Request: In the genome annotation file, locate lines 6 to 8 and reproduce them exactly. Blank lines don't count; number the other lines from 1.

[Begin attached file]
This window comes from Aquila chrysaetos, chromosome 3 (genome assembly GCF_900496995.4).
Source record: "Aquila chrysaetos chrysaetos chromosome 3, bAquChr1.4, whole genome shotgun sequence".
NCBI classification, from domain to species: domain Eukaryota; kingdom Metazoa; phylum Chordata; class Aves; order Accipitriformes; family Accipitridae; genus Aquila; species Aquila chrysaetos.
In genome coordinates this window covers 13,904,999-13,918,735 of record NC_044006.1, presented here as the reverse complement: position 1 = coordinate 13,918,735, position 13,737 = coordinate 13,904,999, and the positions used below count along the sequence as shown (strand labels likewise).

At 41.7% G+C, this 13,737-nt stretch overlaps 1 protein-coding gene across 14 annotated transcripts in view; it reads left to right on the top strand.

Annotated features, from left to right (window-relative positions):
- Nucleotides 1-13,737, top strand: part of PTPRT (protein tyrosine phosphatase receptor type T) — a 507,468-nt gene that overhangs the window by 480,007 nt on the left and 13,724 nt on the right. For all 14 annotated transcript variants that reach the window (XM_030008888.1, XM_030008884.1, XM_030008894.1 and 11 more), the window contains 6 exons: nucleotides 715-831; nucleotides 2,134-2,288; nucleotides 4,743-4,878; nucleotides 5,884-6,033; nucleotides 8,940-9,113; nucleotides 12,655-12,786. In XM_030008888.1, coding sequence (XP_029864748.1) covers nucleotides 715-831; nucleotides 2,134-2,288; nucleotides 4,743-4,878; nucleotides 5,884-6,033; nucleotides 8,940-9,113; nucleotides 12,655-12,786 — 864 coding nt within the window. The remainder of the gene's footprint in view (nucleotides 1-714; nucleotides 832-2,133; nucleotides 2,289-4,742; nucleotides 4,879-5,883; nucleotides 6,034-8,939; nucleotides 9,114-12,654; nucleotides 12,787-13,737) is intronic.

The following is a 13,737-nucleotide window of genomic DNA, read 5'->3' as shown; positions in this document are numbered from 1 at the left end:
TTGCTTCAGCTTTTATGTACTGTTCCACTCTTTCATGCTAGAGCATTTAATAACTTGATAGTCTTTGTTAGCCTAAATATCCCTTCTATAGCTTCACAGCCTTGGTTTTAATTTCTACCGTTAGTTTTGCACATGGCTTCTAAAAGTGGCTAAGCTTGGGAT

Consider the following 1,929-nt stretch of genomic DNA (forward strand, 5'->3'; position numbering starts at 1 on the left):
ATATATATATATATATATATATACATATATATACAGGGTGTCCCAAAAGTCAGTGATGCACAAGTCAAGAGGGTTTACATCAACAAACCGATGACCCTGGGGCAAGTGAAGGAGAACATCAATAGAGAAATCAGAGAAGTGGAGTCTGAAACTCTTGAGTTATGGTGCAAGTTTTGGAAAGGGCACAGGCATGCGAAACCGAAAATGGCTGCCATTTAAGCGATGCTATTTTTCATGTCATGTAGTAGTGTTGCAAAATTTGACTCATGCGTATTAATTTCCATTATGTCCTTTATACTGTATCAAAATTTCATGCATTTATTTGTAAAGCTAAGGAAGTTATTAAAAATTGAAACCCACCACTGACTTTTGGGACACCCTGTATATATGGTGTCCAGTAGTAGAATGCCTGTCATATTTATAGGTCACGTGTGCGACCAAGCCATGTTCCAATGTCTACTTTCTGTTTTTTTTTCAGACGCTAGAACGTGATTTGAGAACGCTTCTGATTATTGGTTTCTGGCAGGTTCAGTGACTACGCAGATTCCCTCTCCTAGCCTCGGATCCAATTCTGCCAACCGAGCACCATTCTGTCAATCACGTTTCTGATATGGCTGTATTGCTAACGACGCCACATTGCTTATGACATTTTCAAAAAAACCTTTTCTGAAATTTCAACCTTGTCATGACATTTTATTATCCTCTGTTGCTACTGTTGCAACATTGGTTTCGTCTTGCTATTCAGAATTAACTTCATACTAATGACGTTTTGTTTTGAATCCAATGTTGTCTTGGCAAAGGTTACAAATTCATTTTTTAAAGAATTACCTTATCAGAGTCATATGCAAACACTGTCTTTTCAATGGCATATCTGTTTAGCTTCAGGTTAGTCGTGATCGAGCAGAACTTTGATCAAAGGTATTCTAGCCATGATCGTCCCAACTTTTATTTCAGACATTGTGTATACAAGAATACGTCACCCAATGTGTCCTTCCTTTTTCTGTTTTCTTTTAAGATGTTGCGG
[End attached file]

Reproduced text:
Annotated features, from left to right (window-relative positions):
- Nucleotides 1-13,737, top strand: part of PTPRT (protein tyrosine phosphatase receptor type T) — a 507,468-nt gene that overhangs the window by 480,007 nt on the left and 13,724 nt on the right. For all 14 annotated transcript variants that reach the window (XM_030008888.1, XM_030008884.1, XM_030008894.1 and 11 more), the window contains 6 exons: nucleotides 715-831; nucleotides 2,134-2,288; nucleotides 4,743-4,878; nucleotides 5,884-6,033; nucleotides 8,940-9,113; nucleotides 12,655-12,786. In XM_030008888.1, coding sequence (XP_029864748.1) covers nucleotides 715-831; nucleotides 2,134-2,288; nucleotides 4,743-4,878; nucleotides 5,884-6,033; nucleotides 8,940-9,113; nucleotides 12,655-12,786 — 864 coding nt within the window. The remainder of the gene's footprint in view (nucleotides 1-714; nucleotides 832-2,133; nucleotides 2,289-4,742; nucleotides 4,879-5,883; nucleotides 6,034-8,939; nucleotides 9,114-12,654; nucleotides 12,787-13,737) is intronic.

The following is a 13,737-nucleotide window of genomic DNA, read 5'->3' as shown; positions in this document are numbered from 1 at the left end: